Manufacturer: Jackson China
User: Ted Hilton's – Moodus, Connecticut
Date of plate: 1930s – 1946
Notes: From East Haddam Stories: In the village of Moodus in East Haddam, Connecticut, "Henry Engle started Elm Camp in 1916, on three acres on the bank of the Salmon River. Engle built the Main Bungalow … installed electricity, telephone, and a water system.
"Elm Camp was primarily a private camp supported by a growing canoe and boat rental business. In 1924, the resort consisted of boating facilities, the Main Bungalow, a garage, one log cabin, a tennis court and several outhouses, all located on the riverfront lawn.
"In the early 1920s, University of Connecticut student Ted Hilton started a one-car taxi service, which grew to two vehicles. He had made numerous trips taking people to Moodus resorts, was entranced, and soon closed his two-car livery service to start working for Ingle.
"In the spring of 1925, with the 24-year-old Hilton spearheading, there was a burst of progress in building a clientele of summer guests. Over the next two years, two bungalows were constructed, and more sleeping and dining accommodations were provided. New facilities for outings of up to 200 persons were also added.
"In 1927, the Hilton [no relation to the Conrad Hilton hotels] family bought out Henry Engle. Ted retained the title of Treasurer and Secretary and Elsie (Mrs. Hilton) became President.
"The next 20 years brought much change. Elm Camp became The Hide-A-Way, then Ted Hilton's Hide-A-Way, and finally just Ted Hilton's. It was during these early Hilton years that a young teacher, Dorothy Lindvall, was hired as office manager.
"There was continuous construction from the 1930s through the 1950s as guest counts increased. The Hiltons bought adjacent land and developed the property from the riverfront to the highway. Cabins were built to house up to 500 overnight guests. The dining room was expanded. A horse barn was constructed, more tennis courts and handball courts were also added.
"Ted Hilton was a great promoter of the resort and became a notable member of the resort industry. His philosophy was simple: give vacationers plenty of fun, food, and frolic, a tradition carried on by his successors. Guest shows, canoe trips and outdoor feasts were highlights of the vacation week.
"In addition to providing vacation pastimes, Hilton had some guest rules. For example, alcohol was not sold on premises; bedtime was 11:00 PM; quiet hours were imposed; and the front gate was locked after midnight. Also, Hilton requested that guests not chop down the trees.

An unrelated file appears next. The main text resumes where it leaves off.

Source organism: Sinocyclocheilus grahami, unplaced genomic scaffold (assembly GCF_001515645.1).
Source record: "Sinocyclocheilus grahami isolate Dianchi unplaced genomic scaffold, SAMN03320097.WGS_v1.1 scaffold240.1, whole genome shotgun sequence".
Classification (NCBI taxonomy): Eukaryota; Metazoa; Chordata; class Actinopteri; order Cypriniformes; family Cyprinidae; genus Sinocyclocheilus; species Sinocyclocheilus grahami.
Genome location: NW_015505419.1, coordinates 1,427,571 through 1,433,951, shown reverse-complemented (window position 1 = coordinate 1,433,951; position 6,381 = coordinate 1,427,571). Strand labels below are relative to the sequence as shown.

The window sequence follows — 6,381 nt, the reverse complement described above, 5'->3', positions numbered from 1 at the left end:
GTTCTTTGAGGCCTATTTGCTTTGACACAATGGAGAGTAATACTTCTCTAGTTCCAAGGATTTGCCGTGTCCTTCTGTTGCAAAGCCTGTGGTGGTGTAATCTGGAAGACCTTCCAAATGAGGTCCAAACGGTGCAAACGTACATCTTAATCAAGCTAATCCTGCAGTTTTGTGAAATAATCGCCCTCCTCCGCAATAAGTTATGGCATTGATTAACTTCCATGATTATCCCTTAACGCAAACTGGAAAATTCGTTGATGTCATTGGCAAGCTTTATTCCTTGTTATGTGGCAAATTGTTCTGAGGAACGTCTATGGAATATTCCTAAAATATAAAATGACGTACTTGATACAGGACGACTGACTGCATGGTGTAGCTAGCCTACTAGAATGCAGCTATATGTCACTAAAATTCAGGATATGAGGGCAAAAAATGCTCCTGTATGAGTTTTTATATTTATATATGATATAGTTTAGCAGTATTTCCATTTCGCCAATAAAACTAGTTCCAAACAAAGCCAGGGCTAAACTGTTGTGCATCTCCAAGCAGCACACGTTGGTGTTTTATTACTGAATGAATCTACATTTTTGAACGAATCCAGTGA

"Hilton died in 1957 after a three-year debilitating illness. After his death, Elsie and Ted, Jr. shared management responsibilities with longtime employee Dot Lindvall. Frank Davis, who had worked for the Hiltons throughout high school and college, returned to manage the kitchen.
"From 1957 to 1965, the first set of motel units was built, the BBQ pavilions were expanded, and construction of the Hilton's home was completed.
"In 1965, newlyweds Dot Lindvall and Frank Davis purchased the resort from the Hiltons. Joe Judge and Bob Johnson, who had worked at the resort during their high school and college years, signed on with the Davises as Food Service Manager and Office Manager, respectively.
"For the next 20 years, the resort continued to offer 'Rest, Romance, and Recreation' to thousands of loyal guests as it became more challenging for Moodus resorts to thrive in the age of cheap jet travel and recreational changes.
"In 1986, Dot & Frank retired, and the Johnson family bought the resort, continuing Hilton's traditions coupled with innovative new activities. The Johnson family renamed the resort Sunrise Resort, and over time instituted popular events such as Christmas in summer, Cajun and jazz music festivals. Sunrise also built its day business, hosting weddings, conventions, family reunions, company picnics, and graduation class trips.
"Despite the Johnson's efforts, the 2008 season was the last year of operation for the venerable resort. After 92 years as a quintessential Moodus resort, the Johnson family sold the property to the state which state demolished most of the buildings and the scenic 146-acre property was reconfigured as a state park and campgrounds."
The only evidence found of the term Winter Cruises is a screenshot (shown above) taken from "Ted Hilton's to Sunrise: A Personal Reflection/Documentary," based on 8mm films taken by the author during one week with his family at the resort in 1966 – up to 20 years after this plate was made. The "cruises" were probably only boat excursions on the Salmon River at the resort taken during winter months.
Tan body plate with both a thick and thin red line near the rim. There is also a matching line red line on the verge. At the top of the plate between the lines are the words "Ted Hilton's" in a red fancy script, and on the bottom rim, between the lines, are the words "Winter Cruises" in a matching script. In the center of the well is a drawing of the bow and side of a ship in matching red.
YouTube Video: Ted Hilton's to Sunrise: A Personal Reflection / Documentary, by Ron Hamill
Plate photos: Kathleen Perrin
Brochure photo: Larry Paul
Author: Ed Phillips